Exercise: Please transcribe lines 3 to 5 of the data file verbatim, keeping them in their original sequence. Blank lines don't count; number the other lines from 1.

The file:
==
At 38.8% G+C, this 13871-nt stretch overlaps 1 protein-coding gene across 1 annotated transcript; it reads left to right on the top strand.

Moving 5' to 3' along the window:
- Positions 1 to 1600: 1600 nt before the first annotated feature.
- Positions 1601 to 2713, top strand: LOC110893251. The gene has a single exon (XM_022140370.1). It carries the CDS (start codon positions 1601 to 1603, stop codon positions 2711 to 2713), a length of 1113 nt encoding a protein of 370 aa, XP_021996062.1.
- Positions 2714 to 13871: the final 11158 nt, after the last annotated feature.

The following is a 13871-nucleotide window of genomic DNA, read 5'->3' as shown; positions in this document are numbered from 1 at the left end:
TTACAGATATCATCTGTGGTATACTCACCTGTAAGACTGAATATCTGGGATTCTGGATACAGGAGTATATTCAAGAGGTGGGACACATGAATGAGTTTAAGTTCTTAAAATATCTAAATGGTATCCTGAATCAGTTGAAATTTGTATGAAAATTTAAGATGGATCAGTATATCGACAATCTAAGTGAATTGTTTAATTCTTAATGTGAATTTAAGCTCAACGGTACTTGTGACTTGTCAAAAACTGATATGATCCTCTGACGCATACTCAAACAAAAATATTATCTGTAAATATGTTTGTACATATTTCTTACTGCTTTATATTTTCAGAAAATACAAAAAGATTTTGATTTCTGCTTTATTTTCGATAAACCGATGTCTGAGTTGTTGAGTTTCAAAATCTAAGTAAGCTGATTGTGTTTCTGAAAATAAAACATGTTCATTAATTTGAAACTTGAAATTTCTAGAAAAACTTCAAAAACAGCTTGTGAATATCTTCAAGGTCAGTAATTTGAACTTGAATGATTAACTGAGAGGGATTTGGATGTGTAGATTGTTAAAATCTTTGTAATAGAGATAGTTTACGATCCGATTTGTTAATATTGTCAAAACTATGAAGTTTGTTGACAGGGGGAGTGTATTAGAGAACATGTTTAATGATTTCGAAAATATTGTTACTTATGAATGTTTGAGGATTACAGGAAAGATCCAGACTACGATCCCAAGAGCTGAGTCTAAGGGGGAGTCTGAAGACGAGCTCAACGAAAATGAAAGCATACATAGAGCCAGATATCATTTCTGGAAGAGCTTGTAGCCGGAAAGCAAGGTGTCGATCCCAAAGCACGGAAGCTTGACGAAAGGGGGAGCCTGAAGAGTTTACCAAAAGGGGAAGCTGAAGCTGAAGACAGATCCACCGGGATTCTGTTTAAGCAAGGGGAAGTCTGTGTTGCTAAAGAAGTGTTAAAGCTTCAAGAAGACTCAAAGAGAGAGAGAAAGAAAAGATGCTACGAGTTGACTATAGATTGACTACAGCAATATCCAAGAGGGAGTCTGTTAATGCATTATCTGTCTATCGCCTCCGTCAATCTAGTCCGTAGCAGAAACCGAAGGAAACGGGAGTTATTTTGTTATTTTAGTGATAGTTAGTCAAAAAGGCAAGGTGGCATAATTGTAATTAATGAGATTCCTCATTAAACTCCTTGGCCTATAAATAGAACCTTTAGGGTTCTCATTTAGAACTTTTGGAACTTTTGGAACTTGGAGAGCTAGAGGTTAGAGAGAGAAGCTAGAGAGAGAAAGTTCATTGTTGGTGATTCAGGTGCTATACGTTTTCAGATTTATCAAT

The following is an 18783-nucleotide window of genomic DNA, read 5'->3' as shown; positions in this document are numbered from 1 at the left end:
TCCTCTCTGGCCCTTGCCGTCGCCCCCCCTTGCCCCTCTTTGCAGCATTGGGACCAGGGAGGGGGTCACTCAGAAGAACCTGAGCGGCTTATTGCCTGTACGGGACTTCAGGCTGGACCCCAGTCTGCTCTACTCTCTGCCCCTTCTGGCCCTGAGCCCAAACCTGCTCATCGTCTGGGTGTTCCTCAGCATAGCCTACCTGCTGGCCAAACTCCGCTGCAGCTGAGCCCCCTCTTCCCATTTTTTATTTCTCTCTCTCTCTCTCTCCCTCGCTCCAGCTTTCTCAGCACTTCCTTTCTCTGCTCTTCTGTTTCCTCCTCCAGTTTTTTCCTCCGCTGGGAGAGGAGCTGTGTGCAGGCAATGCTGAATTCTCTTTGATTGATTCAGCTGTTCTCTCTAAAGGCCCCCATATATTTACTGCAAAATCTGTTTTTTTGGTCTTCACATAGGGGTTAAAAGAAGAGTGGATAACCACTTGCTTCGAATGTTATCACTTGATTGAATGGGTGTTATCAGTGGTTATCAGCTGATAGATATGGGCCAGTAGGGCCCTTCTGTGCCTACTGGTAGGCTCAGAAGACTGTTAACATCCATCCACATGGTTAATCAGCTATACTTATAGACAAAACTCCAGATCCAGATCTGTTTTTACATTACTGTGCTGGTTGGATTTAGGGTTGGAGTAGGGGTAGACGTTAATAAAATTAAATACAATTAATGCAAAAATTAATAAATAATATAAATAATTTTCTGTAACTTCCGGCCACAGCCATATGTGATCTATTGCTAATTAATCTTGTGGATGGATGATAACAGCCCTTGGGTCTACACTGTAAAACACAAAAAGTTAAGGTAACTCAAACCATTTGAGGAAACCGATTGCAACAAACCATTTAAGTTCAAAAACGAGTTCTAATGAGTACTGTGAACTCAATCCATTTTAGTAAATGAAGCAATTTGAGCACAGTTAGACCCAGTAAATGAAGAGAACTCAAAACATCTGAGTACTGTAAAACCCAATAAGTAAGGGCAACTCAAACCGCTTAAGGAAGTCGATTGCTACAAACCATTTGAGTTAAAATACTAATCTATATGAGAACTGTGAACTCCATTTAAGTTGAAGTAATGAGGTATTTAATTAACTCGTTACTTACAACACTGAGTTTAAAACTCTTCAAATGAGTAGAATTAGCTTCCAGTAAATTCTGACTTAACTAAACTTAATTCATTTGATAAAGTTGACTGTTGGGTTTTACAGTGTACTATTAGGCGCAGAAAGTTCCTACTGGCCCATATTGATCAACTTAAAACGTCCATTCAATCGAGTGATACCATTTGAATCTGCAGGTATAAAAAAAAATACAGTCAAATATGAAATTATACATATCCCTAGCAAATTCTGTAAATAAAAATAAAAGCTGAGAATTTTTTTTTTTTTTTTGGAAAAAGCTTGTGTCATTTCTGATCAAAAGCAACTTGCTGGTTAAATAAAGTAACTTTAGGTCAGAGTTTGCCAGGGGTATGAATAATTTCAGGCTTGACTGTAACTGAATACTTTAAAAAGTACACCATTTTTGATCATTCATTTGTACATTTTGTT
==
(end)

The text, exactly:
- Positions 1 to 1600: 1600 nt before the first annotated feature.
- Positions 1601 to 2713, top strand: LOC110893251. The gene has a single exon (XM_022140370.1). It carries the CDS (start codon positions 1601 to 1603, stop codon positions 2711 to 2713), a length of 1113 nt encoding a protein of 370 aa, XP_021996062.1.
- Positions 2714 to 13871: the final 11158 nt, after the last annotated feature.